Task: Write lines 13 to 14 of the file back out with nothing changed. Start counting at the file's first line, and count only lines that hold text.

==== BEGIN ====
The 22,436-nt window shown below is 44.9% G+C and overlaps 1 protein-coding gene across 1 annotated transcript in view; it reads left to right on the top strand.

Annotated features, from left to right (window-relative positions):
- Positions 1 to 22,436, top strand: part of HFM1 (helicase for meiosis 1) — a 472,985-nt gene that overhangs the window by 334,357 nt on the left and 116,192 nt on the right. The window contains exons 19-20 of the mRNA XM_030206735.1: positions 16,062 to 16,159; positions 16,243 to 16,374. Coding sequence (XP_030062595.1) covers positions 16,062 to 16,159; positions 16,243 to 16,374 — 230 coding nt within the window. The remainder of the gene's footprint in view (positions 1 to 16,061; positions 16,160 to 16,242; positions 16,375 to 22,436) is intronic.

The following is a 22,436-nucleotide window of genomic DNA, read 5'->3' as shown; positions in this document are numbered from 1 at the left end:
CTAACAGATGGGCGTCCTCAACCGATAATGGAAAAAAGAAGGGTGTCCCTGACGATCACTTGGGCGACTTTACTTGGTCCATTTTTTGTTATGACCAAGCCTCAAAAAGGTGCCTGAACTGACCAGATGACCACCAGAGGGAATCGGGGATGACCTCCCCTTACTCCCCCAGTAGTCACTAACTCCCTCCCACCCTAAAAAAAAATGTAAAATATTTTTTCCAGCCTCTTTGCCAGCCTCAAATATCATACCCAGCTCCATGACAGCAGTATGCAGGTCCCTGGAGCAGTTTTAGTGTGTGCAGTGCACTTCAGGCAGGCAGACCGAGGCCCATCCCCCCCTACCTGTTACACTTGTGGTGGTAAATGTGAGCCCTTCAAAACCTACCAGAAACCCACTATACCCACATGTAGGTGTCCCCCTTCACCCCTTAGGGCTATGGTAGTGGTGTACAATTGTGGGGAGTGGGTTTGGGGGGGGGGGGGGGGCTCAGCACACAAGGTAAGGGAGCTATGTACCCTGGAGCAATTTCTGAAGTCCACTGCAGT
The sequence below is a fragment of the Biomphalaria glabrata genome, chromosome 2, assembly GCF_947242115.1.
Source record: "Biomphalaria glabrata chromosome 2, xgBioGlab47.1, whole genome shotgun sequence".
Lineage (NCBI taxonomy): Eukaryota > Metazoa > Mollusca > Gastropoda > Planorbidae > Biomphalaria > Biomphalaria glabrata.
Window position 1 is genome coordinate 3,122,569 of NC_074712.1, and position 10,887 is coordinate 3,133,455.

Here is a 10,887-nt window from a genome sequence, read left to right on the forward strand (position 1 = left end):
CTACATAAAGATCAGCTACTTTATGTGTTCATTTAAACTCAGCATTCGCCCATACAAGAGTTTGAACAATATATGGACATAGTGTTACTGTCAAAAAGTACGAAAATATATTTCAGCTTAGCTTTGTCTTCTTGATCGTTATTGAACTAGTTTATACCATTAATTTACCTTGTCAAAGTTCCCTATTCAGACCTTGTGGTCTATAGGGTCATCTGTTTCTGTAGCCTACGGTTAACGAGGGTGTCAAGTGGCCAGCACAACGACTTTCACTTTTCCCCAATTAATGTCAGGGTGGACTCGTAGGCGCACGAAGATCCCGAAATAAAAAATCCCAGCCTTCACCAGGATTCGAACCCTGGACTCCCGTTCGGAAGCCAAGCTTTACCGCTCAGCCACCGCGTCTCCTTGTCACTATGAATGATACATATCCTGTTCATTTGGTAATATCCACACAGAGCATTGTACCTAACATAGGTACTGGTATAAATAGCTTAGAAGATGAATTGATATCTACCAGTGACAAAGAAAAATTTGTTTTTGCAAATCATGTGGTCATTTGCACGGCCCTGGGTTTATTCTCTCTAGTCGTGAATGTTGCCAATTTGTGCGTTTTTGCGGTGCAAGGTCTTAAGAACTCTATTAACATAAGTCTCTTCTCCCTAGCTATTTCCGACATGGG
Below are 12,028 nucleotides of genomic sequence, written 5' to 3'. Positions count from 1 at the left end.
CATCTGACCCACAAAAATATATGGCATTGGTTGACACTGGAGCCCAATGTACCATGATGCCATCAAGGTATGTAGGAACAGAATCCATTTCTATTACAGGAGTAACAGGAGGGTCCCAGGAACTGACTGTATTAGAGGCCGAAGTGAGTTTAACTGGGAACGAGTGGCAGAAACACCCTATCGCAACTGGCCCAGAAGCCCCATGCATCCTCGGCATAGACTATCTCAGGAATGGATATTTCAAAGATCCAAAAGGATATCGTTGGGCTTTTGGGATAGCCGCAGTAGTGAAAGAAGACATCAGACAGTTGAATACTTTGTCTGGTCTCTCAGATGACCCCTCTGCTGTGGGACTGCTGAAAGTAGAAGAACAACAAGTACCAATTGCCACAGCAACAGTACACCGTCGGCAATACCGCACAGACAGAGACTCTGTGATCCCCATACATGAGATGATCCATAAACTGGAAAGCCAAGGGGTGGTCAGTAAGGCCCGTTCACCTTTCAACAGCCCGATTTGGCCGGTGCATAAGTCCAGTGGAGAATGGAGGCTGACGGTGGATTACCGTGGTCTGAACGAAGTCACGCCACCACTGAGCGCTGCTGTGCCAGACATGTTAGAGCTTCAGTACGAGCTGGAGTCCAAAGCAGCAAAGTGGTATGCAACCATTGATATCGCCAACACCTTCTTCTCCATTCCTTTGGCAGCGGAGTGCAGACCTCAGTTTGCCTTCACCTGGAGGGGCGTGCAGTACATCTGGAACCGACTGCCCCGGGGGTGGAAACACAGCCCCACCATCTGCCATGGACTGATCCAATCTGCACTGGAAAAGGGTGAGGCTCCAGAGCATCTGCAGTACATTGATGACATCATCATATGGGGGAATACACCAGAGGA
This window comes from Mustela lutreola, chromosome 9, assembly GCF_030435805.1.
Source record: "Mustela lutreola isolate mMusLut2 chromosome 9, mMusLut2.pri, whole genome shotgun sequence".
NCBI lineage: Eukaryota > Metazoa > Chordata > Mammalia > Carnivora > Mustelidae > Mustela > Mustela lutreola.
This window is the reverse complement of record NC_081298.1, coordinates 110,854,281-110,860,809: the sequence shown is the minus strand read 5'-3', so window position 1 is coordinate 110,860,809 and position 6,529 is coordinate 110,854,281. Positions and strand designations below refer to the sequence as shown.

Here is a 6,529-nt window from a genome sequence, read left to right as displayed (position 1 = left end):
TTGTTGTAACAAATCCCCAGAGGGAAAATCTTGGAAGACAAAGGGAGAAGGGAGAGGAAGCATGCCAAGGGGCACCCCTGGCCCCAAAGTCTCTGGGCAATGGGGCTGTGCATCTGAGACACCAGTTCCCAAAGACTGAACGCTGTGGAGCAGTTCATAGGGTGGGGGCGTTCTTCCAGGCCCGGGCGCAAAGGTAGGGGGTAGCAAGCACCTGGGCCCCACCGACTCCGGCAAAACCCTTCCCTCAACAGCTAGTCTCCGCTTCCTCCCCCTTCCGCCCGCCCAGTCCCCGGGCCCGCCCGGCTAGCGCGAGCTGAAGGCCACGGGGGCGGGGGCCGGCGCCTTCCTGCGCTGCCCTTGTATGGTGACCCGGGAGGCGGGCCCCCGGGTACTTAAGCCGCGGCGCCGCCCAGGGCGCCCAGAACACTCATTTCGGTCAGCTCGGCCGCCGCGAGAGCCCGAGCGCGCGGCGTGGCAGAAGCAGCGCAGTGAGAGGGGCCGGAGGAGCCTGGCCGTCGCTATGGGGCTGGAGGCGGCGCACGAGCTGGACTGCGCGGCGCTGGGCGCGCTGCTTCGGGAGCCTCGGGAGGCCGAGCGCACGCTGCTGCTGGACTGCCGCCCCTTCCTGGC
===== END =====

CATCTGACCCACAAAAATATATGGCATTGGTTGACACTGGAGCCCAATGTACCATGATGCCATCAAGGTATGTAGGAACAGAATCCATTTCTATTACAGGAGTAACAGGAGGGTCCCAGGAACTGACTGTATTAGAGGCCGAAGTGAGTTTAACTGGGAACGAGTGGCAGAAACACCCTATCGCAACTGGCCCAGAAGCCCCATGCATCCTCGGCATAGACTATCTCAGGAATGGATATTTCAAAGATCCAAAAGGATATCGTTGGGCTTTTGGGATAGCCGCAGTAGTGAAAGAAGACATCAGACAGTTGAATACTTTGTCTGGTCTCTCAGATGACCCCTCTGCTGTGGGACTGCTGAAAGTAGAAGAACAACAAGTACCAATTGCCACAGCAACAGTACACCGTCGGCAATACCGCACAGACAGAGACTCTGTGATCCCCATACATGAGATGATCCATAAACTGGAAAGCCAAGGGGTGGTCAGTAAGGCCCGTTCACCTTTCAACAGCCCGATTTGGCCGGTGCATAAGTCCAGTGGAGAATGGAGGCTGACGGTGGATTACCGTGGTCTGAACGAAGTCACGCCACCACTGAGCGCTGCTGTGCCAGACATGTTAGAGCTTCAGTACGAGCTGGAGTCCAAAGCAGCAAAGTGGTATGCAACCATTGATATCGCCAACACCTTCTTCTCCATTCCTTTGGCAGCGGAGTGCAGACCTCAGTTTGCCTTCACCTGGAGGGGCGTGCAGTACATCTGGAACCGACTGCCCCGGGGGTGGAAACACAGCCCCACCATCTGCCATGGACTGATCCAATCTGCACTGGAAAAGGGTGAGGCTCCAGAGCATCTGCAGTACATTGATGACATCATCATATGGGGGAATACACCAGAGGA
This window comes from Mustela lutreola, chromosome 9, assembly GCF_030435805.1.